BACKGROUND AND PURPOSE:
Acid-sensing ion channels (ASICs) are neuronal proton sensors emerging as potential therapeutic targets in pain of the orofacial region. Amiloride, a non-specific ASIC blocker, has been shown to exert beneficial effects in animal models of migraine and in patients. We explored the involvement of the ASIC1-subtype in cutaneous allodynia, a hallmark of migraine affecting cephalic and extra-cephalic regions in about 70% of migrainers.
We investigated the effects of systemic injections of amiloride and mambalgin-1, a specific inhibitor of ASIC1a- and ASIC1b-containing channels, on cephalic and extra-cephalic mechanical sensitivity in a rodent model of acute and chronic migraine induced by i.p. injections of isosorbide dinitrate.
I.v. injections of these inhibitors reversed cephalic and extra-cephalic acute cutaneous mechanical allodynia in rats, a single injection inducing a delay in the subsequent establishment of chronic allodynia. Both mambalgin-1 and amiloride also reversed established chronic allodynia. The anti-allodynic effects of mambalgin-1 were not altered in ASIC1a-knockout mice, showing the ASIC1a subtype is not involved in these effects which were comparable to those of the anti-migraine drug sumatriptan and of the preventive drug topiramate on acute and chronic allodynia respectively. A single daily injection of mambalgin-1 also had a significant preventive effect on allodynia chronification.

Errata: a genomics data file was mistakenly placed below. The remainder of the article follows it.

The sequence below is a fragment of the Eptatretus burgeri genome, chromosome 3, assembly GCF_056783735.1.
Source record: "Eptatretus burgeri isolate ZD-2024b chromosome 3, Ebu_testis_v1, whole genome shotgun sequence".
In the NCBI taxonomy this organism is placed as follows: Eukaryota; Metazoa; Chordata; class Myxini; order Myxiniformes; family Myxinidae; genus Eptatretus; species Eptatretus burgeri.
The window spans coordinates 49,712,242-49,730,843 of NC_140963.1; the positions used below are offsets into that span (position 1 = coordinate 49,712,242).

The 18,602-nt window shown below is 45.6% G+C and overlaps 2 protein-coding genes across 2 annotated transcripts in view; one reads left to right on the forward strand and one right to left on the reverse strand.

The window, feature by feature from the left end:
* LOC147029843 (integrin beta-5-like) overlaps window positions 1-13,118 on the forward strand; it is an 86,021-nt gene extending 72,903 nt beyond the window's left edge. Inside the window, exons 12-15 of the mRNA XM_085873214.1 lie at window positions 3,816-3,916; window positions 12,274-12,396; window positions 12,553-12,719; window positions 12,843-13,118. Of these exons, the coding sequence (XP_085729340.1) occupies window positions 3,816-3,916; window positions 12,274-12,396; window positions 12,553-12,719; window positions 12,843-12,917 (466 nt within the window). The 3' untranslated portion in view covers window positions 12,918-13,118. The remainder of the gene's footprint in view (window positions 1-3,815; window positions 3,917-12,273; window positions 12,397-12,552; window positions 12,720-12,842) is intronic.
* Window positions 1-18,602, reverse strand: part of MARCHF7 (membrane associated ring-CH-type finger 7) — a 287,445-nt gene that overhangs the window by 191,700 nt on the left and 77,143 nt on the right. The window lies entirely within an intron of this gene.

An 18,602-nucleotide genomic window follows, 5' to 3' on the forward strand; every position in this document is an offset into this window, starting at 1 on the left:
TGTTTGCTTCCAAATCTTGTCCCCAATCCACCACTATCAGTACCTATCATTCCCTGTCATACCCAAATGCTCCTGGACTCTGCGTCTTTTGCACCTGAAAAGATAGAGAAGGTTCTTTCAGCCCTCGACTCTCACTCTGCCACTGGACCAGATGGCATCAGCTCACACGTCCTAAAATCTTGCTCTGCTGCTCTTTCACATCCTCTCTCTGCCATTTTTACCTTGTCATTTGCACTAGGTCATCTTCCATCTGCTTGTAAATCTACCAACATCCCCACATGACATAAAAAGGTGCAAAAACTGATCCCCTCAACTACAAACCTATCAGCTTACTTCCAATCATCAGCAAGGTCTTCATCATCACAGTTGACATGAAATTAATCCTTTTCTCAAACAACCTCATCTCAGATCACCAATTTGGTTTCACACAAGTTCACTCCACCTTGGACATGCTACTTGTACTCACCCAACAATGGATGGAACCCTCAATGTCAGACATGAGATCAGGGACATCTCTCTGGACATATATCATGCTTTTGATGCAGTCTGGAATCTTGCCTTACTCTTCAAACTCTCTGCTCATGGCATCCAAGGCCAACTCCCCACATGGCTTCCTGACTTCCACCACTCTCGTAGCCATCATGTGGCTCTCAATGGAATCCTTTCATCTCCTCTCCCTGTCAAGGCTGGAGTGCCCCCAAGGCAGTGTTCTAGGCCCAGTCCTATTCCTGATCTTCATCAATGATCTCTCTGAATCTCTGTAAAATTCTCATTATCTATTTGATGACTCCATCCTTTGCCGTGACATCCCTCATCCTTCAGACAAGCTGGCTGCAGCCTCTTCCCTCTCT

CONCLUSIONS AND IMPLICATIONS:
These pharmacological data support the involvement of peripheral ASIC1-containing channels in migraine cutaneous allodynia as well as in its chronification. They highlight the therapeutic potential of ASIC1 inhibitors as both an acute and prophylactic treatment for migraine.
© 2018 The British Pharmacological Society.